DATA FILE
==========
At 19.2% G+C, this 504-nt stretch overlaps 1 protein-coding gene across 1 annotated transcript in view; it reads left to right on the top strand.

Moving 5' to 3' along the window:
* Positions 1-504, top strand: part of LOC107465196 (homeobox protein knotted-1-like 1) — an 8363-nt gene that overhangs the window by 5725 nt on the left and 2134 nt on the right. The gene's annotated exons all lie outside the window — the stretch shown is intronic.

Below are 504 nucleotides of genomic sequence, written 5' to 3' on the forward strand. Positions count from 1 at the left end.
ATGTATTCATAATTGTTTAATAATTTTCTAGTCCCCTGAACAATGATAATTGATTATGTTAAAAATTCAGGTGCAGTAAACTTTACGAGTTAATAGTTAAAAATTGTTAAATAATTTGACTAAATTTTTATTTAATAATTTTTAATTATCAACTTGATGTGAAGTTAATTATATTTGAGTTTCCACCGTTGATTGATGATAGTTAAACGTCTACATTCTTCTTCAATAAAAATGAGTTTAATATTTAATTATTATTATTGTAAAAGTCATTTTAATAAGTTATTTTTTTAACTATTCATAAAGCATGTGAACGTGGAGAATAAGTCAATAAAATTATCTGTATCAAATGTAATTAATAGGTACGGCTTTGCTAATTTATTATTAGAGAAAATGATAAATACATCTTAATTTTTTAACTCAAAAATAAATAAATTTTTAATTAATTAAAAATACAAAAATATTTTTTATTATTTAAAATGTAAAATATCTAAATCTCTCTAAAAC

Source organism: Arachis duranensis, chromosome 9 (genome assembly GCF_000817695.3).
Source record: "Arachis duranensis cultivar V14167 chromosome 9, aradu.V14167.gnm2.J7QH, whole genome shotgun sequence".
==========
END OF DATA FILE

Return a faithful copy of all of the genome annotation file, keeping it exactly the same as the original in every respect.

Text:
At 19.2% G+C, this 504-nt stretch overlaps 1 protein-coding gene across 1 annotated transcript in view; it reads left to right on the top strand.

Moving 5' to 3' along the window:
* Positions 1-504, top strand: part of LOC107465196 (homeobox protein knotted-1-like 1) — an 8363-nt gene that overhangs the window by 5725 nt on the left and 2134 nt on the right. The gene's annotated exons all lie outside the window — the stretch shown is intronic.

Below are 504 nucleotides of genomic sequence, written 5' to 3' on the forward strand. Positions count from 1 at the left end.
ATGTATTCATAATTGTTTAATAATTTTCTAGTCCCCTGAACAATGATAATTGATTATGTTAAAAATTCAGGTGCAGTAAACTTTACGAGTTAATAGTTAAAAATTGTTAAATAATTTGACTAAATTTTTATTTAATAATTTTTAATTATCAACTTGATGTGAAGTTAATTATATTTGAGTTTCCACCGTTGATTGATGATAGTTAAACGTCTACATTCTTCTTCAATAAAAATGAGTTTAATATTTAATTATTATTATTGTAAAAGTCATTTTAATAAGTTATTTTTTTAACTATTCATAAAGCATGTGAACGTGGAGAATAAGTCAATAAAATTATCTGTATCAAATGTAATTAATAGGTACGGCTTTGCTAATTTATTATTAGAGAAAATGATAAATACATCTTAATTTTTTAACTCAAAAATAAATAAATTTTTAATTAATTAAAAATACAAAAATATTTTTTATTATTTAAAATGTAAAATATCTAAATCTCTCTAAAAC

Source organism: Arachis duranensis, chromosome 9 (genome assembly GCF_000817695.3).
Source record: "Arachis duranensis cultivar V14167 chromosome 9, aradu.V14167.gnm2.J7QH, whole genome shotgun sequence".